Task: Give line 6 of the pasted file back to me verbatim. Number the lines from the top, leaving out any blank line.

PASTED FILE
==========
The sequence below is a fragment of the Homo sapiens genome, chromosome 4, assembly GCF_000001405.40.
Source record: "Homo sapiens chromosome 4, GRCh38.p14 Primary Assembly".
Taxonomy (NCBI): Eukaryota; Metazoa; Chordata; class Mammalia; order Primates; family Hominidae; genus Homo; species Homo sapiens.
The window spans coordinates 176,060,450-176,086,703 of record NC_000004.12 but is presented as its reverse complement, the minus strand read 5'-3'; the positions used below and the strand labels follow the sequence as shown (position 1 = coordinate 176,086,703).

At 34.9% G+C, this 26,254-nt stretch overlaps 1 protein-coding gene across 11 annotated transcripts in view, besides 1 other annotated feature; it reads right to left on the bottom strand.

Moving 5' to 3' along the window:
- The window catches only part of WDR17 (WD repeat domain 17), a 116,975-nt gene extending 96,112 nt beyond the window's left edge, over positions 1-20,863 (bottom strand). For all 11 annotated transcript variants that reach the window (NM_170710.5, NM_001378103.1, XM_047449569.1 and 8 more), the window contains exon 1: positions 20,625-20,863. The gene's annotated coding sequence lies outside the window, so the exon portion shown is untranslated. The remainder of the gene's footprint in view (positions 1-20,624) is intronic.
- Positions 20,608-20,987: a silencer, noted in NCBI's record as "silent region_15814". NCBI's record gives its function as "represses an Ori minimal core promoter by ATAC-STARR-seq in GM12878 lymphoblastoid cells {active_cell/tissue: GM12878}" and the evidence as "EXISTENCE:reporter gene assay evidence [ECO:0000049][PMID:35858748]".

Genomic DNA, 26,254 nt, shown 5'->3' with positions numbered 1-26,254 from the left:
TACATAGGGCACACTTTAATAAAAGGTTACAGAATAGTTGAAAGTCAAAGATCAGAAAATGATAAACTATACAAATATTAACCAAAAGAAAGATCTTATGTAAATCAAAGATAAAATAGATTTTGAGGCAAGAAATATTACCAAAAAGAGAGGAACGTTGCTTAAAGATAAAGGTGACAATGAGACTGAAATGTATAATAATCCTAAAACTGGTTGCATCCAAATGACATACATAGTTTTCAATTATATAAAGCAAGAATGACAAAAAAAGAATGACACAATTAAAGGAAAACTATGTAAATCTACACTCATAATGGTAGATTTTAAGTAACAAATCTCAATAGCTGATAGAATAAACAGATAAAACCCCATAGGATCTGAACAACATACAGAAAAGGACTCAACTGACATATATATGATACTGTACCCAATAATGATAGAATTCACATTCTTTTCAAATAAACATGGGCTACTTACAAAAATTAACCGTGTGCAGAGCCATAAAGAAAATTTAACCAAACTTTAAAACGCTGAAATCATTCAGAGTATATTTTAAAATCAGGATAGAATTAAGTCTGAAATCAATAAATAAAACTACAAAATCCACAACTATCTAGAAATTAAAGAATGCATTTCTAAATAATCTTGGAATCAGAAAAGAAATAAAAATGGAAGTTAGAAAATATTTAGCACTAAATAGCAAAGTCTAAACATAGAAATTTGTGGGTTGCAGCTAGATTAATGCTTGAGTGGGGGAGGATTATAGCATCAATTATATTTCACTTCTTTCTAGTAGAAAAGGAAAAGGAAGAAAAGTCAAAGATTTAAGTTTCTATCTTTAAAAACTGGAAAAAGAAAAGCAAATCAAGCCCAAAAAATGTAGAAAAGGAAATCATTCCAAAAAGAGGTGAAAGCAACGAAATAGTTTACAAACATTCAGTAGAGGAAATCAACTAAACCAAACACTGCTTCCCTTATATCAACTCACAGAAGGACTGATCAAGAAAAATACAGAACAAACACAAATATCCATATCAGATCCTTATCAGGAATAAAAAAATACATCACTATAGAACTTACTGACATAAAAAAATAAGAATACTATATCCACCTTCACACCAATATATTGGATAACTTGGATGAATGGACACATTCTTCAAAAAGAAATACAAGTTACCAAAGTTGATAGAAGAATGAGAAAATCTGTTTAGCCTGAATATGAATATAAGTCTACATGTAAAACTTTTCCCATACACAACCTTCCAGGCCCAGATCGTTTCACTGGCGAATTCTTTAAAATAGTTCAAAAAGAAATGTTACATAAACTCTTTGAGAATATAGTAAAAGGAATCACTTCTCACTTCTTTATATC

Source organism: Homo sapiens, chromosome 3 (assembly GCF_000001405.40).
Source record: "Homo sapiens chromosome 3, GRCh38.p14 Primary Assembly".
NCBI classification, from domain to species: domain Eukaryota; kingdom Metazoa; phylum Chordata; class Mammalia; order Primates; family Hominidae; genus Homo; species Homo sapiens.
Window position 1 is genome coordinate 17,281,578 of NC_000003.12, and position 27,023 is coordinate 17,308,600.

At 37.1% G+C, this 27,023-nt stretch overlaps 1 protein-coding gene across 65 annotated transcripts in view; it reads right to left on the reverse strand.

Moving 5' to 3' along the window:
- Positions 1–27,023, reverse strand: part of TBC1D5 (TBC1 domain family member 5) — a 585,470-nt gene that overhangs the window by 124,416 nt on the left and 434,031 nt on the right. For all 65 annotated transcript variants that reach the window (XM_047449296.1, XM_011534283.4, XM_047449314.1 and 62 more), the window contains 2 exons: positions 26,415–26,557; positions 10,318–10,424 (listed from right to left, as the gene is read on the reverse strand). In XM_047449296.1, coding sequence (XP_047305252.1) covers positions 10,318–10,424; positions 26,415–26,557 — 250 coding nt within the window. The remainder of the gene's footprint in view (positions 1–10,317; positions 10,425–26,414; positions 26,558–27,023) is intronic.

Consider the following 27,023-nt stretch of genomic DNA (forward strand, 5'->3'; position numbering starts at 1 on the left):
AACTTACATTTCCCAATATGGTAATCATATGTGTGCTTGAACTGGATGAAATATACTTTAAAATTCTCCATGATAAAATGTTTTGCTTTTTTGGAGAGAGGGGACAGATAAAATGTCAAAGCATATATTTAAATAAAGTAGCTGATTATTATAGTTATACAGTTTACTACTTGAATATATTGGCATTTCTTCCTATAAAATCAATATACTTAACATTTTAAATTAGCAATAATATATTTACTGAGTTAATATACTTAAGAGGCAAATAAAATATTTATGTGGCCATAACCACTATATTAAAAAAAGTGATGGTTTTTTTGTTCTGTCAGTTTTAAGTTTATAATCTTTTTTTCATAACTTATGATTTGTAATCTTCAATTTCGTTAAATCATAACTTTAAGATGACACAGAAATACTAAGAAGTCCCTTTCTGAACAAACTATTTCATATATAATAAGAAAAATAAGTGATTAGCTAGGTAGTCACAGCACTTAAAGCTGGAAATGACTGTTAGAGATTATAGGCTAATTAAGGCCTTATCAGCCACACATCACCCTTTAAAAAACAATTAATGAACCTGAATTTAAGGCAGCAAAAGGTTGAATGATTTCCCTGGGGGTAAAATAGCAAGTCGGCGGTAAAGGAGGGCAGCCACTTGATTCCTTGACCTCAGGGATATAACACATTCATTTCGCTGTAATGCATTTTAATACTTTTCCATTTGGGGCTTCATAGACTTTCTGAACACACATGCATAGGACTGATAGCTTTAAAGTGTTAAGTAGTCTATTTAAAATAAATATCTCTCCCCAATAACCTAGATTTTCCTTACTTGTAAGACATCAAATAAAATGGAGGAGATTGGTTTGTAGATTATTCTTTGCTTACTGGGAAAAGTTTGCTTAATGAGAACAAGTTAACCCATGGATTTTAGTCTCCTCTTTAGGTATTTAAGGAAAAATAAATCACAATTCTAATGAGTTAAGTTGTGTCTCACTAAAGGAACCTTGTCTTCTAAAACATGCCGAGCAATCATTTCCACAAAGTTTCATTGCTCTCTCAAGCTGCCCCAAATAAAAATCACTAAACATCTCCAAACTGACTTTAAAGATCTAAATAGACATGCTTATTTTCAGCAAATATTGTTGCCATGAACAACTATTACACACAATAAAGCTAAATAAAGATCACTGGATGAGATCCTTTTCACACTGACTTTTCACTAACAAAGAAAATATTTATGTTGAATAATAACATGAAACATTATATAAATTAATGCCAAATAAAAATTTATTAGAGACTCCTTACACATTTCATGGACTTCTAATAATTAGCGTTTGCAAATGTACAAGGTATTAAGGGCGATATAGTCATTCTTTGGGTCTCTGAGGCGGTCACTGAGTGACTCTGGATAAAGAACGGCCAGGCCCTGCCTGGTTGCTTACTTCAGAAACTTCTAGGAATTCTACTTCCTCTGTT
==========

Moving 5' to 3' along the window: